Hobby Horse (’Obby ’Oss)
The ancient, revered and most potent of the Beltane characters, the Hobby Horse comes to us from living tradition in English May Day festivities, where he has been capering in procession with Jack-in-the-Green and the Sacred Fool since medieval times. His companions tease him until he wilts to the ground, and tease him more until he rises up again, full of life and vigor and springtime! Those who are captured beneath the Hobby Horse’s skirts are blessed with luck – and fertility! – for the coming year.
The Fool brings the power of the unexpected to awaken us to the wonders of our internal Spring. He comes with gifts of joy, tomfoolery, buffoonery, and playfulness in all their forms. Laughter, mischief, and the Unknown are his province. He unites in himself the dynamic polarities of life. Guileless and pure of heart, he is a bringer of dreams and messages from the land where there is no time. He is the beginning, the end, and the power of change. He is the power of transformation, the vital spirit rushing through us.
Salmon of Knowledge
The Salmon of Knowledge comes into our story through her role in Irish mythology as the holder of widsom. The flesh of the salmon could be eaten, and yet she would continue to live. Ancient and eternal, the Salmon of Knowledge pulls us with her on her journey through the many changing currents of the river. The oldest ceremony, the most primal pull of nature, is her province: the cycle of life, death and rebirth, the plunge into the depths in order to open to the sweet release of new life again. She asks us to surrender to the flow, to follow the ever-moving, ever-changing track of divine illumination.
Jack-in-the-Green and Jill-in-the-Green
The Green Man/Green Woman is the embodiment of the vegetative cycle, the growth, flowering, fruiting and dying back of the plants in time with the seasons. Representations of the Green Man in architecture go back to pre-Medieval times. Deep in the earth, the Green One lies, awaiting the first rush of sun-warmed air to draw her forth. He is the power of new life drawn up from the seed. Flowers and grasses burst from the ground where she passes. Trees tremble and unfurl new leaves to greet him. She is the secret council of the wild wood, the wisdom of the trees.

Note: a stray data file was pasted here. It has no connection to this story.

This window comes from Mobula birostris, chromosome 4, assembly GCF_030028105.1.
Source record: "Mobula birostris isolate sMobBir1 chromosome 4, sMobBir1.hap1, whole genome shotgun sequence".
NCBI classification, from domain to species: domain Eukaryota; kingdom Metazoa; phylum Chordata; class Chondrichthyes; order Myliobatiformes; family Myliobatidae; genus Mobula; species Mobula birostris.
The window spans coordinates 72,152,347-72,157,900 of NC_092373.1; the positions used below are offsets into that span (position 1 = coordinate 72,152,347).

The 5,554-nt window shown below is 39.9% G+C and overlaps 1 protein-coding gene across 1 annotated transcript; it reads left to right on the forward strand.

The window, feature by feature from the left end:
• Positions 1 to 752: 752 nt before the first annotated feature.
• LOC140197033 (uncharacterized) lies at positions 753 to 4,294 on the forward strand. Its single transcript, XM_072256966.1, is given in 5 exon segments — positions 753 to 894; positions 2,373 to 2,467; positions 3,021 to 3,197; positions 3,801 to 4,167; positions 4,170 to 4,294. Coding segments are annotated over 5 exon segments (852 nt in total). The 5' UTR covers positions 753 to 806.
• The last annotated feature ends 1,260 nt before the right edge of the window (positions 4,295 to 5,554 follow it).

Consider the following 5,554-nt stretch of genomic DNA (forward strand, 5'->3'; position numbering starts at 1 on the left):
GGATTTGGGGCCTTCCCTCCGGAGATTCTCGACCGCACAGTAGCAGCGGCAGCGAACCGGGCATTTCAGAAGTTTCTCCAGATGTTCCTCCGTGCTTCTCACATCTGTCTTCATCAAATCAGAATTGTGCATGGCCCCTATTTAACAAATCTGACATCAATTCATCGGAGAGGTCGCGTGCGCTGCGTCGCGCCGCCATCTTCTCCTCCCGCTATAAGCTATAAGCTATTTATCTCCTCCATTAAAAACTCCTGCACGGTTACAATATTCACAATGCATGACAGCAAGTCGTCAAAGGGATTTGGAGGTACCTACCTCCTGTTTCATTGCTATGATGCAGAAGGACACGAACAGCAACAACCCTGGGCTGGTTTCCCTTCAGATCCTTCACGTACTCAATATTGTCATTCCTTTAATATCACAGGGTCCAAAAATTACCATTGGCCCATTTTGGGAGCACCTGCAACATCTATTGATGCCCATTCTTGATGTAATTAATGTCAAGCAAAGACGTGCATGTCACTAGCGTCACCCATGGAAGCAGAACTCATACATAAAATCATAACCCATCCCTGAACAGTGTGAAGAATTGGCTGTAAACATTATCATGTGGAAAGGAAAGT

The ancient Greek god Pan, ruler of beasts, god of the wild, god of fertility, is an icon highly suited to the sexual and fertile focus of Beltane festivities. Great, Pan, god of the Wild and ruler of beasts! The world is yours and everything reflects you, your light ensouls the earth. Pan inspires us with love and life, protects us from all fears. Representing the male fertilizing force, Pan is splendid as any cloudless sky, obscure as the deepest cave, and sweet as ripened fruit upon the lips. He is subtle as the snake and wise as the wolf upon the hill. Those who experience his energies are lifted, excited and inspired. Yo, Pan!
Because of its high libido, and abundant offspring, the hare is sacred to Aphrodite and Eros, ancient Greek gods of love and sexuality. Hares used to be presented as gifts of love, in ancient Rome. Re-emerging into the warm sunshine, the sacred heart of Flora, Roman goddess of flowers and patron of the earliest documented May ceremonies, the Sacred Hare has come to spread the joyous spirit of spring, in the form of fun, light-heartedness, play, and rampant sexual interest. He is much like Dionysus, reintroducing us to the lusty month of May after many months of cold.
The Faery Queen
Beltane and Samhain are known to be feast days in Faery as they are here, times when the veil between this world, and others half-glimpsed beyond it, grows thin
enough to see, and sometimes, step, through. In Faery lore, Beltane is a great feast day, and a time when the fair folk are often seen on this side of the veil. The Faery Queen and her entourage ride today! For this is a feast day of Faery as it is for us. Queen of dreams, queen of the unseen world, sprightly and elegant, capricious and beautiful, she is as soft and mutable as a flower petal blown in the breeze, and as unchanging and eternal as the ancient stone of the Earth herself.